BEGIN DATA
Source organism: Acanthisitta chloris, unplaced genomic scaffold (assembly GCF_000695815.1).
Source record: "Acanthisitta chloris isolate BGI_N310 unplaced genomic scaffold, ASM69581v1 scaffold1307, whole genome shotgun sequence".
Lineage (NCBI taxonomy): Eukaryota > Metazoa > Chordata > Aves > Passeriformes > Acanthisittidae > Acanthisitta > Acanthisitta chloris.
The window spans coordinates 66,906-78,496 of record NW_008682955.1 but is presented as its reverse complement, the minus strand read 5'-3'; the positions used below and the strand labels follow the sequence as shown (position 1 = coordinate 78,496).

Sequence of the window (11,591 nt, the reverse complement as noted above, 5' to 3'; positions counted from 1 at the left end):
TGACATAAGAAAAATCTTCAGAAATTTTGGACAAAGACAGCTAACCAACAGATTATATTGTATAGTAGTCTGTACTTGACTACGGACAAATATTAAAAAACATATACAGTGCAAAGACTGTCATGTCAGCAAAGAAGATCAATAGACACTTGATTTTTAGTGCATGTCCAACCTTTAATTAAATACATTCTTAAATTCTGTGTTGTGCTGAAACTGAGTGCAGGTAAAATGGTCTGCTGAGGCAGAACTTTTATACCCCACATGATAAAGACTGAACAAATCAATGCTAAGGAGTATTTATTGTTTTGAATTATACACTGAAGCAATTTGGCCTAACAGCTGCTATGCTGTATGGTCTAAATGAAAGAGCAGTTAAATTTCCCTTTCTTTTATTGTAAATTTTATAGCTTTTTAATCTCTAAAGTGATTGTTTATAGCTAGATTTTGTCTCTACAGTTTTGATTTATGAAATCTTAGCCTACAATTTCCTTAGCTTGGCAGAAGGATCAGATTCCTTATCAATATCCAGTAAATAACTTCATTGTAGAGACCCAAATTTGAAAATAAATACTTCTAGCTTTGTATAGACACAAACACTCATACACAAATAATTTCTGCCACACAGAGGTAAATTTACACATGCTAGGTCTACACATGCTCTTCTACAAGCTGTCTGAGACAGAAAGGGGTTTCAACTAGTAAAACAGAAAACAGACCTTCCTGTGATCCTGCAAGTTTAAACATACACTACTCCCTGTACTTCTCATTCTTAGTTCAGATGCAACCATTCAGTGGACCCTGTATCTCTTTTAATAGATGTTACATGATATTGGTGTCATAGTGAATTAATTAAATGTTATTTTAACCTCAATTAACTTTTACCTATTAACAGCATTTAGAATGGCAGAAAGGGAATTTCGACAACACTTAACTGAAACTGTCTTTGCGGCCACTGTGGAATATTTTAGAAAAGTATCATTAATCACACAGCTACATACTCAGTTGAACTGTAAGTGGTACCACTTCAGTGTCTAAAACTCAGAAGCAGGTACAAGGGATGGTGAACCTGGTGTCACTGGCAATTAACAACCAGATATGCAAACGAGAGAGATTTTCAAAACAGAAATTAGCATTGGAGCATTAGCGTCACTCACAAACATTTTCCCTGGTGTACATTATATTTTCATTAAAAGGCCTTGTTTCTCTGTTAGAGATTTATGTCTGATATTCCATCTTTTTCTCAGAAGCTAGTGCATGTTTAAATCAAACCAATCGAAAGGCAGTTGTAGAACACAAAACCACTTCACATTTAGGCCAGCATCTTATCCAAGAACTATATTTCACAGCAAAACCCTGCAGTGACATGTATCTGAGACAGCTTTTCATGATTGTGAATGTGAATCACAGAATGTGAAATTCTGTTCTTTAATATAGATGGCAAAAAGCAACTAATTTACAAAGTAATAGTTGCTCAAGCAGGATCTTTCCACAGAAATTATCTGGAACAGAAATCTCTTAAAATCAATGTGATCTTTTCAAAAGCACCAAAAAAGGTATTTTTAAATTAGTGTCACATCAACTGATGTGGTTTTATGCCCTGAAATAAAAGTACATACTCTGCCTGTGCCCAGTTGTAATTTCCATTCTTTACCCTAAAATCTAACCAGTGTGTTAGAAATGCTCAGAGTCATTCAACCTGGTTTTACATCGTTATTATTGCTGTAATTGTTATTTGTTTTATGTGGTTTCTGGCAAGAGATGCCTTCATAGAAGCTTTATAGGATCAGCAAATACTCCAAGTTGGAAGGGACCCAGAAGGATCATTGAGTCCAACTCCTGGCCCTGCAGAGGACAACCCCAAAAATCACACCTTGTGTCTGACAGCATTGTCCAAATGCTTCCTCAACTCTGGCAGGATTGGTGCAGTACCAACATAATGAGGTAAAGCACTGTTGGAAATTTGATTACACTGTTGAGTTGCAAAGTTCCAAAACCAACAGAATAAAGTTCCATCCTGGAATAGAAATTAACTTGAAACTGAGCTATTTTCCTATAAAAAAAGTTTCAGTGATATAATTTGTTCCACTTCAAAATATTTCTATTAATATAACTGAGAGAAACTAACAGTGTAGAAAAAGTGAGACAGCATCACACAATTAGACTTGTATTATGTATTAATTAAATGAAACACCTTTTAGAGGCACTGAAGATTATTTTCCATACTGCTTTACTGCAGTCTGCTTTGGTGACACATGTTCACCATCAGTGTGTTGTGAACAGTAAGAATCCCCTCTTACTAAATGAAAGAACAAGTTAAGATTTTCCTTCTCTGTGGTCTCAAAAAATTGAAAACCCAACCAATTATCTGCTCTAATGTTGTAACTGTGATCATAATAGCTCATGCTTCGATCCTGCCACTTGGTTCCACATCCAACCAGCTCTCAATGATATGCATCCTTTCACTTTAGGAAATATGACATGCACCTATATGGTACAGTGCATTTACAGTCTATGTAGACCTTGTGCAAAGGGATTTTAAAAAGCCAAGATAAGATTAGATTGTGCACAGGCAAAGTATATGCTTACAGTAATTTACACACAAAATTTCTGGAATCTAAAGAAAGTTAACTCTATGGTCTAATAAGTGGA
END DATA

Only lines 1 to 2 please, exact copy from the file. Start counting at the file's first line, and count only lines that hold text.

Source organism: Acanthisitta chloris, unplaced genomic scaffold (assembly GCF_000695815.1).
Source record: "Acanthisitta chloris isolate BGI_N310 unplaced genomic scaffold, ASM69581v1 scaffold1307, whole genome shotgun sequence".